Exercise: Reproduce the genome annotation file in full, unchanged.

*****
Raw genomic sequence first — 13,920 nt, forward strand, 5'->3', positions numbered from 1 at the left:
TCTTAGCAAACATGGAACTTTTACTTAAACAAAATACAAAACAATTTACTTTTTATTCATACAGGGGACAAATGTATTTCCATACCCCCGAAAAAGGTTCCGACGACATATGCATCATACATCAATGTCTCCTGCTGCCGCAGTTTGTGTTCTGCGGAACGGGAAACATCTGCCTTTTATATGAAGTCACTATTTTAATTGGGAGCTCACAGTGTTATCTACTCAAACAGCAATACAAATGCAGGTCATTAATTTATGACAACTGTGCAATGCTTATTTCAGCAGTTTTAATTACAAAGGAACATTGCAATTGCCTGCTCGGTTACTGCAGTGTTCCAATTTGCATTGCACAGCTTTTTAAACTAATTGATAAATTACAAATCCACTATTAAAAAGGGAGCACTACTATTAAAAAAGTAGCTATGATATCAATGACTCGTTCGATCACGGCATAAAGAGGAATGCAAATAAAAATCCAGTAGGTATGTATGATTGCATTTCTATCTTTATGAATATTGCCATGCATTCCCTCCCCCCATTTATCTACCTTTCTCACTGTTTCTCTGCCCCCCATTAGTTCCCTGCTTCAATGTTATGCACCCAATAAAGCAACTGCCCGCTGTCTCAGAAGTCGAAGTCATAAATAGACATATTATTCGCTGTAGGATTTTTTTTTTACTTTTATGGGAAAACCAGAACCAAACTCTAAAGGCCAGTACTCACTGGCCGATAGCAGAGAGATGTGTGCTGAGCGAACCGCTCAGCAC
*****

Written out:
Raw genomic sequence first — 13,920 nt, forward strand, 5'->3', positions numbered from 1 at the left:
TCTTAGCAAACATGGAACTTTTACTTAAACAAAATACAAAACAATTTACTTTTTATTCATACAGGGGACAAATGTATTTCCATACCCCCGAAAAAGGTTCCGACGACATATGCATCATACATCAATGTCTCCTGCTGCCGCAGTTTGTGTTCTGCGGAACGGGAAACATCTGCCTTTTATATGAAGTCACTATTTTAATTGGGAGCTCACAGTGTTATCTACTCAAACAGCAATACAAATGCAGGTCATTAATTTATGACAACTGTGCAATGCTTATTTCAGCAGTTTTAATTACAAAGGAACATTGCAATTGCCTGCTCGGTTACTGCAGTGTTCCAATTTGCATTGCACAGCTTTTTAAACTAATTGATAAATTACAAATCCACTATTAAAAAGGGAGCACTACTATTAAAAAAGTAGCTATGATATCAATGACTCGTTCGATCACGGCATAAAGAGGAATGCAAATAAAAATCCAGTAGGTATGTATGATTGCATTTCTATCTTTATGAATATTGCCATGCATTCCCTCCCCCCATTTATCTACCTTTCTCACTGTTTCTCTGCCCCCCATTAGTTCCCTGCTTCAATGTTATGCACCCAATAAAGCAACTGCCCGCTGTCTCAGAAGTCGAAGTCATAAATAGACATATTATTCGCTGTAGGATTTTTTTTTTACTTTTATGGGAAAACCAGAACCAAACTCTAAAGGCCAGTACTCACTGGCCGATAGCAGAGAGATGTGTGCTGAGCGAACCGCTCAGCAC